I go home to remember who I was and where I came from. To see who I am now and who I want to be. Home connects me to the memories that have made me. It's not just my dad watching The Price Is Right or the feel of my Meme's cold and soft little hands grabbing mine. It's those things and everything. The older I become and the farther away I live, going home hits me harder. When I am in the midst of something, I start to forget the details. I look past certain trees and ponds. The food tastes familiar. The sounds and smells of life are simply that, just life. When I leave and return again and again, older and changed, things start to seem new and oddly familiar at the same time.
When I was in middle school and my parents separated, my dad went to live with his mom for awhile, my Meme. She still lives in the same trailer on my Uncle Donny's land. Their property is out in the country between my childhood hometown of less than two thousand and the "big city" of Saint Joseph, Missouri. I remember vivid memories of going to my Meme's to spend weekends with my dad. There was no television, besides a couple of news stations that came in through a handmade antenna. No one had a smart phone, and Meme has never had a computer. So I walked the cornfields after they had been harvested. There were acres and acres behind her house. The lower part of the corn stalks still remained, and they left little rows and paths perfect for following to no where. I would walk alone for a couple of hours at a time. Sometimes wearing an old cotton sweatshirt of my Meme's if it was colder than I had packed for. I would walk around, trying to figure out life. For the time, I was all alone in the huge and quiet field. The drama of every day couldn't reach me. I might be able to hear my name shouted from the porch, but nothing else. No troubles or fighting, just the Earth and God and little ninety eight pound me, covered up in Meme's powder blue sweatshirt.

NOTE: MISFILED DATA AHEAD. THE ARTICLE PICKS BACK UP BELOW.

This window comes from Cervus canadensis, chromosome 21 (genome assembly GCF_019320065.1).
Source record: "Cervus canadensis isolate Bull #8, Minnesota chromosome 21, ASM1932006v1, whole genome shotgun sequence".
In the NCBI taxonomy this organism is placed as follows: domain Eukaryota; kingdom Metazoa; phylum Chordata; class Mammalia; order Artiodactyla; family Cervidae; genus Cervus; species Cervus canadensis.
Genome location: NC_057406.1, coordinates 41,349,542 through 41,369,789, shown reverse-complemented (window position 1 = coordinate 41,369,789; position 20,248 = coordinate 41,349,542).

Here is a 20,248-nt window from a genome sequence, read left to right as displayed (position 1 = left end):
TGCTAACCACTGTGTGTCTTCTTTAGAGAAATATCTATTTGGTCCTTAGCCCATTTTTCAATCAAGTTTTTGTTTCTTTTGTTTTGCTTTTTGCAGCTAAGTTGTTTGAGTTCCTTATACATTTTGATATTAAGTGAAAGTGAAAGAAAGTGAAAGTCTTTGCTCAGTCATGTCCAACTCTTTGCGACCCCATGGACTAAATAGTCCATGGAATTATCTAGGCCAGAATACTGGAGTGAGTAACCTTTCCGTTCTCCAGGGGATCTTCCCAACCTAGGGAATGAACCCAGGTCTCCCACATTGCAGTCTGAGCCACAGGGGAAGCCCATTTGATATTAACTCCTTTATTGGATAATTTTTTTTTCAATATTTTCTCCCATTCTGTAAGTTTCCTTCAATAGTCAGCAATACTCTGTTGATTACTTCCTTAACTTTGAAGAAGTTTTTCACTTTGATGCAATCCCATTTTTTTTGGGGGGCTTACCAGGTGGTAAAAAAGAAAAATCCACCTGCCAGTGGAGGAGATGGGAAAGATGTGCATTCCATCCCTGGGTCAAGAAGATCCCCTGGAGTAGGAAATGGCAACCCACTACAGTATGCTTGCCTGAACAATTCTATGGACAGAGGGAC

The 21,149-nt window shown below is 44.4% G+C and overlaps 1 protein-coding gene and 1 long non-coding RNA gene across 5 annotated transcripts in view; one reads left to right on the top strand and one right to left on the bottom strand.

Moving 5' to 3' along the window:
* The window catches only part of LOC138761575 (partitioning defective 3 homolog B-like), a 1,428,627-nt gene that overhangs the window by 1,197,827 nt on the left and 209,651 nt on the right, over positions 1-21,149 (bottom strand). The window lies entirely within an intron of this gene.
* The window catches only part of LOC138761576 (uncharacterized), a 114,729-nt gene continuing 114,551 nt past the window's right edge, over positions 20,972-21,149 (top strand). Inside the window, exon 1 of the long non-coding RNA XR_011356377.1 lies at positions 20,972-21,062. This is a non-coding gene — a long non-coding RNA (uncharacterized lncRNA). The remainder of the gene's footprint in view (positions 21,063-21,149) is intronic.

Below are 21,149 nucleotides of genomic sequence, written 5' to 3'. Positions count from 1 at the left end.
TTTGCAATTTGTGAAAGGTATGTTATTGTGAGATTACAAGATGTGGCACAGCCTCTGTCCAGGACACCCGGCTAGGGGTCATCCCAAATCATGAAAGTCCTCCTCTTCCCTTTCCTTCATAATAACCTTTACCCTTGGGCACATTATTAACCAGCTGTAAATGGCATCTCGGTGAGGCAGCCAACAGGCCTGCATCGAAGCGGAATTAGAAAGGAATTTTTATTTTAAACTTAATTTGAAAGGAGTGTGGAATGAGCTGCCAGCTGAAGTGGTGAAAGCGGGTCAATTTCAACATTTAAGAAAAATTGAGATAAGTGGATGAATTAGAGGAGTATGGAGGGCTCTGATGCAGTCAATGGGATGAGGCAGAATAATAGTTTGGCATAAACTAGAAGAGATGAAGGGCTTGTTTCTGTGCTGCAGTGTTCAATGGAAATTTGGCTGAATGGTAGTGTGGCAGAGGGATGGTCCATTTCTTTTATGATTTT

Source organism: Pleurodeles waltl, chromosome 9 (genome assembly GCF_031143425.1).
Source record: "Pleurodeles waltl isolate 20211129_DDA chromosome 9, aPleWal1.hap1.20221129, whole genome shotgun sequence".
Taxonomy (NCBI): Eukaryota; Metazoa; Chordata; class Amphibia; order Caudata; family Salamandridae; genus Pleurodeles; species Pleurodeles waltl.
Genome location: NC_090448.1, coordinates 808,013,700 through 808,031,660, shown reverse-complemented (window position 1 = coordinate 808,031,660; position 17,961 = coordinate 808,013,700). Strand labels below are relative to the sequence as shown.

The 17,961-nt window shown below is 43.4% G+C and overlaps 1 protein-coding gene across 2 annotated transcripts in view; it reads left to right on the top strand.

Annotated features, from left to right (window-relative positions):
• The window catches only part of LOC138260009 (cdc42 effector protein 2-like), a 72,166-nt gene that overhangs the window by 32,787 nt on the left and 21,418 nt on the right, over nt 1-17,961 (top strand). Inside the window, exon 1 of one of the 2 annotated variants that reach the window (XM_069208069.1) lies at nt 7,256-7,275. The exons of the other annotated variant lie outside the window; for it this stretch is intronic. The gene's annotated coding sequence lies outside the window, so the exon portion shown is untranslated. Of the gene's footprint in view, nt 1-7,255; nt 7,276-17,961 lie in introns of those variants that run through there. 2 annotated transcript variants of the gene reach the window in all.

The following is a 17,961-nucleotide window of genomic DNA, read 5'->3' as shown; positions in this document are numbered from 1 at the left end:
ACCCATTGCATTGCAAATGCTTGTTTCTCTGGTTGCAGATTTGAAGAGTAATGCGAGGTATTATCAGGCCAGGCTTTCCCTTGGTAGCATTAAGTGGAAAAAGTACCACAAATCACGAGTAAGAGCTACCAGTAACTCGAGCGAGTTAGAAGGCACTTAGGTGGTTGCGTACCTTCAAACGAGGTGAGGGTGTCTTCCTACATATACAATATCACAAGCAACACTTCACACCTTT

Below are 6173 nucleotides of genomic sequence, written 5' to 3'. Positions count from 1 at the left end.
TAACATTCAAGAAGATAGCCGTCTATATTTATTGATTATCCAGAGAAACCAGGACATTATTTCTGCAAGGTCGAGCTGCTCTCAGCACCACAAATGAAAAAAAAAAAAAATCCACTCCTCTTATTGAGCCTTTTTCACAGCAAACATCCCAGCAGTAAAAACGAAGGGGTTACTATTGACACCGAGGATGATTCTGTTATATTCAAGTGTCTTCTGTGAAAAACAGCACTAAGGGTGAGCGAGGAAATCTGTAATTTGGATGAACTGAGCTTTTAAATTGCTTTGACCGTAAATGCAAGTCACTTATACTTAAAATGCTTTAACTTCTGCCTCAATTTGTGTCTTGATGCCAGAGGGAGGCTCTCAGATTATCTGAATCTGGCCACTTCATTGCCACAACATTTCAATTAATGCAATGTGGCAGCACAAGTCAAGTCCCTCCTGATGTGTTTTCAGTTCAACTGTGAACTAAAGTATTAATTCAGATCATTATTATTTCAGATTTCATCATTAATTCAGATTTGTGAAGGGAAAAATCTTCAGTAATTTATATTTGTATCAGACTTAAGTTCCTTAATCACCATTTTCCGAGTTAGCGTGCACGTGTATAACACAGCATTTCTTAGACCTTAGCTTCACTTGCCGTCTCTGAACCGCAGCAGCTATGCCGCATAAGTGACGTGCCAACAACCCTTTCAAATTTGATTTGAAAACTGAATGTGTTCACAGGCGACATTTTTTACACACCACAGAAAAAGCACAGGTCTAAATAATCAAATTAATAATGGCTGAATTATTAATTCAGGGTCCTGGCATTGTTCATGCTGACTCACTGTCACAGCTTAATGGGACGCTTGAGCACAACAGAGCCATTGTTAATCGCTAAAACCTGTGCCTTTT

I always said I wanted to get out of country. Out of nowhere and find somewhere. I knew I would leave Missouri, although college didn't get me too far. Just living in another small town in Arkansas, but it was a little bit bigger and there were more than sixty people in my graduating class. About seven years after leaving my home, married and with a baby, I realized I wanted to live on a bohemian farm. What exactly is a bohemian farm? I think its actually a mixture of my imagination, my childhood, and what I want in the future. Its a simple life, where there is enough air and land to walk and think and breathe deep. It is kind of like Meme's house, but in my head it doesn't have the sad parts. It has a laundry line and a huge garden. Andrew has built a cellar where our winter squash and canned jams rest. My kids play outside as much as possible, building forts and playing make-believe. They are young and free and careless in the best ways. Our house is small but we have a lot of land so it doesn't matter. The sky is bigger than my childhood, because we live in Texas. Its hot but we have lots of trees. The trees bear apples and pears. The Bohemian Farm is simple but rather magical. The furniture is older, mostly vintage, but isn't anything special to the average stranger. There are books and art supplies scattered about. Dishes to be done. Happiness and messes.
I think it is important to always have dreams. Even if my dreams seem a little ambitious or too picture perfect. Because in my mind my dreams of a Bohemian Farm are bits and pieces of what I already have, the things I long for, and the happiness of my childhood. It may have been this trip home that I realized that my childhood has stuck with me more than I had realized. That my grand adventures and hopes for the future are tangled up in what I have already lived.
When I took Blanche out to Meme's house the sun was warm and the air was crisp. It felt like fall. We had ham and beans and cornbread. And Meme seemed to prove some of my thoughts on the evilness of the microwave and its ability to cause cancer by microwaving cornbread on styrofoam plates. Meme is Eighty. And she has never had cancer. Maybe its all the fresh air and organic vegetables that grow fifty feet from her front door. She made coffee and apple crisp. I am sure the apples were from down the road. Uncle Donny gave me fresh raspberries from his garden while I took pictures. They were little bursts of sun candy. If such a thing exists. Everyone was happy. Blanche swung on porch swing with Meme, and we could see the cows heading to the pond across the road. The sad memories of my childhood didn't seem to have taken place here. I think if I wasn't in charge of a toddler and getting her down for a nap, I may have just stayed outside all day. I would have laid out an old afghan of Meme's and written in my journal and read a book. There was still no television or internet. My family's property seemed to be there solely for enjoyment that day.